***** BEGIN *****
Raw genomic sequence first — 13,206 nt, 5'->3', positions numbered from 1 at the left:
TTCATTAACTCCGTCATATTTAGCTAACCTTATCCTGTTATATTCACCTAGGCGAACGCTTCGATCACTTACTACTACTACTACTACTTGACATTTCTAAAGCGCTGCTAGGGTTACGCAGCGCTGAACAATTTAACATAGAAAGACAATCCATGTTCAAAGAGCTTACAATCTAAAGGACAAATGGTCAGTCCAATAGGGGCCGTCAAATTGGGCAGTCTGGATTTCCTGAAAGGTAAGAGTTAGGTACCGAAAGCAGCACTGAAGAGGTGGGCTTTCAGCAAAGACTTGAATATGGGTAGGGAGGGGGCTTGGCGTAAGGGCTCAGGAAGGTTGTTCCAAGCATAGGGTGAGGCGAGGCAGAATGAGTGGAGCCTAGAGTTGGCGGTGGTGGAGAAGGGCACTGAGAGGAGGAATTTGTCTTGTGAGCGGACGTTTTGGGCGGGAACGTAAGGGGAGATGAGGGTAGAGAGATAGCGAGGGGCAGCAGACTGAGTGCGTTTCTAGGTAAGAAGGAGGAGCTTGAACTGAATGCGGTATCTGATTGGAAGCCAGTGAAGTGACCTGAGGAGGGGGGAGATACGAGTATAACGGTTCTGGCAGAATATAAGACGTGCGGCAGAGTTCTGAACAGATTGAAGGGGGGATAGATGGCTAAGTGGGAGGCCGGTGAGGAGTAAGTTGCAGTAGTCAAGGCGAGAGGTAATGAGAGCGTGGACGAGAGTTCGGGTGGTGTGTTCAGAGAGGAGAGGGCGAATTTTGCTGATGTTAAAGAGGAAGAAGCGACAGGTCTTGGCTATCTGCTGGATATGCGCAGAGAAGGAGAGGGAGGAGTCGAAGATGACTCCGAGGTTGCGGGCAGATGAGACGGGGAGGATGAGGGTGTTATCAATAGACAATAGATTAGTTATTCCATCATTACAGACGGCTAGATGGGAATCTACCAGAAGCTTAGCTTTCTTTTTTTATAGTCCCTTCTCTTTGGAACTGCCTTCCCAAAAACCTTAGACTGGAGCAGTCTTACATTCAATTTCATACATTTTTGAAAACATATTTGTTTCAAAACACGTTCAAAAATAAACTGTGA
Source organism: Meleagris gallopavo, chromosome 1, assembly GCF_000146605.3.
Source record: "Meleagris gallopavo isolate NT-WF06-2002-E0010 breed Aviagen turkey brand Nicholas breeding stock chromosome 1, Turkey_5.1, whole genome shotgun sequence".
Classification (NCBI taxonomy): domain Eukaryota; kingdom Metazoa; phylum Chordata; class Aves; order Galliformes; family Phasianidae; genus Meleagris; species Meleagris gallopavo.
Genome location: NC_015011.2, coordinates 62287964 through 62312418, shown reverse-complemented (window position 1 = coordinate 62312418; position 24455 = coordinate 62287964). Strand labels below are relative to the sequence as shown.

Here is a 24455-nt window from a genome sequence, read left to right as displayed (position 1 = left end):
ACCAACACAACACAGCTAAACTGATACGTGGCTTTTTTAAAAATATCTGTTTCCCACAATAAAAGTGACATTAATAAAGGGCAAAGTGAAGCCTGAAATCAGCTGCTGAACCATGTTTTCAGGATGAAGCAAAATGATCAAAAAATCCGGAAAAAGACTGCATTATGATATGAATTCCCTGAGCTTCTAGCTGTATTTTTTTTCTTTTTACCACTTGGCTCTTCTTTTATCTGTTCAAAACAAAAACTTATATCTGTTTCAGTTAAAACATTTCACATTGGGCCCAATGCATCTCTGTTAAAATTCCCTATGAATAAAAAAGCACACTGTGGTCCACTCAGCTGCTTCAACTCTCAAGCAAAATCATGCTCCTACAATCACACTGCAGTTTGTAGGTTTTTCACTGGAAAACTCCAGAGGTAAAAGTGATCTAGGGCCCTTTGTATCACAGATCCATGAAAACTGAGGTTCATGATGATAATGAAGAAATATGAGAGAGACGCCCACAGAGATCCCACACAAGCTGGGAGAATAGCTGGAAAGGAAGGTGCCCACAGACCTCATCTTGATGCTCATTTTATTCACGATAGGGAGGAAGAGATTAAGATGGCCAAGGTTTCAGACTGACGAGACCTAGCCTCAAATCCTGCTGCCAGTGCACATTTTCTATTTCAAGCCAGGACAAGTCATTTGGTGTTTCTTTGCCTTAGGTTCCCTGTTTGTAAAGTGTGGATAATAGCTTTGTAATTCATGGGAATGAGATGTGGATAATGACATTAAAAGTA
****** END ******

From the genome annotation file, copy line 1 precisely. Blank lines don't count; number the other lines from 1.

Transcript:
Raw genomic sequence first — 13,206 nt, 5'->3', positions numbered from 1 at the left: